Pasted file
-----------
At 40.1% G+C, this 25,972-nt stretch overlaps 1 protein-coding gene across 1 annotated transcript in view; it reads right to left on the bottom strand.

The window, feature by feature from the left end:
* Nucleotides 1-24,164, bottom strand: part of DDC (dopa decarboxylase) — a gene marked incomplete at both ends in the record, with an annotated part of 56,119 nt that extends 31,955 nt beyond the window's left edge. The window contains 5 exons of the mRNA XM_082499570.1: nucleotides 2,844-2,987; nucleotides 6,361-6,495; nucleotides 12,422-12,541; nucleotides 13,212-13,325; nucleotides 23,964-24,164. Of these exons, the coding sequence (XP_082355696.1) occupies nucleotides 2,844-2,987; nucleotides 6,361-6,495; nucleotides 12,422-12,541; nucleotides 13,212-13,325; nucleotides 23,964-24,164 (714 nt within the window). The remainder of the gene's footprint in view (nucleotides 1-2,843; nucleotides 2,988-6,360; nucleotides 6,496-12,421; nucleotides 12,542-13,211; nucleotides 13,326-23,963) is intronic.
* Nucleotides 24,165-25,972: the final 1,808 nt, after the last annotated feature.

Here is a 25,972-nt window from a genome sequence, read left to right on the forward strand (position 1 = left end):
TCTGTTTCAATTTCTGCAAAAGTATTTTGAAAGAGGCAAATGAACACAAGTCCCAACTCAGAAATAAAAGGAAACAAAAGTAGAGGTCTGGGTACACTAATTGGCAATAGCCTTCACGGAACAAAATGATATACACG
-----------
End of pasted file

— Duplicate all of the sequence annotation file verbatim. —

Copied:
At 40.1% G+C, this 25,972-nt stretch overlaps 1 protein-coding gene across 1 annotated transcript in view; it reads right to left on the bottom strand.

The window, feature by feature from the left end:
* Nucleotides 1-24,164, bottom strand: part of DDC (dopa decarboxylase) — a gene marked incomplete at both ends in the record, with an annotated part of 56,119 nt that extends 31,955 nt beyond the window's left edge. The window contains 5 exons of the mRNA XM_082499570.1: nucleotides 2,844-2,987; nucleotides 6,361-6,495; nucleotides 12,422-12,541; nucleotides 13,212-13,325; nucleotides 23,964-24,164. Of these exons, the coding sequence (XP_082355696.1) occupies nucleotides 2,844-2,987; nucleotides 6,361-6,495; nucleotides 12,422-12,541; nucleotides 13,212-13,325; nucleotides 23,964-24,164 (714 nt within the window). The remainder of the gene's footprint in view (nucleotides 1-2,843; nucleotides 2,988-6,360; nucleotides 6,496-12,421; nucleotides 12,542-13,211; nucleotides 13,326-23,963) is intronic.
* Nucleotides 24,165-25,972: the final 1,808 nt, after the last annotated feature.

Here is a 25,972-nt window from a genome sequence, read left to right on the forward strand (position 1 = left end):
TCTGTTTCAATTTCTGCAAAAGTATTTTGAAAGAGGCAAATGAACACAAGTCCCAACTCAGAAATAAAAGGAAACAAAAGTAGAGGTCTGGGTACACTAATTGGCAATAGCCTTCACGGAACAAAATGATATACACG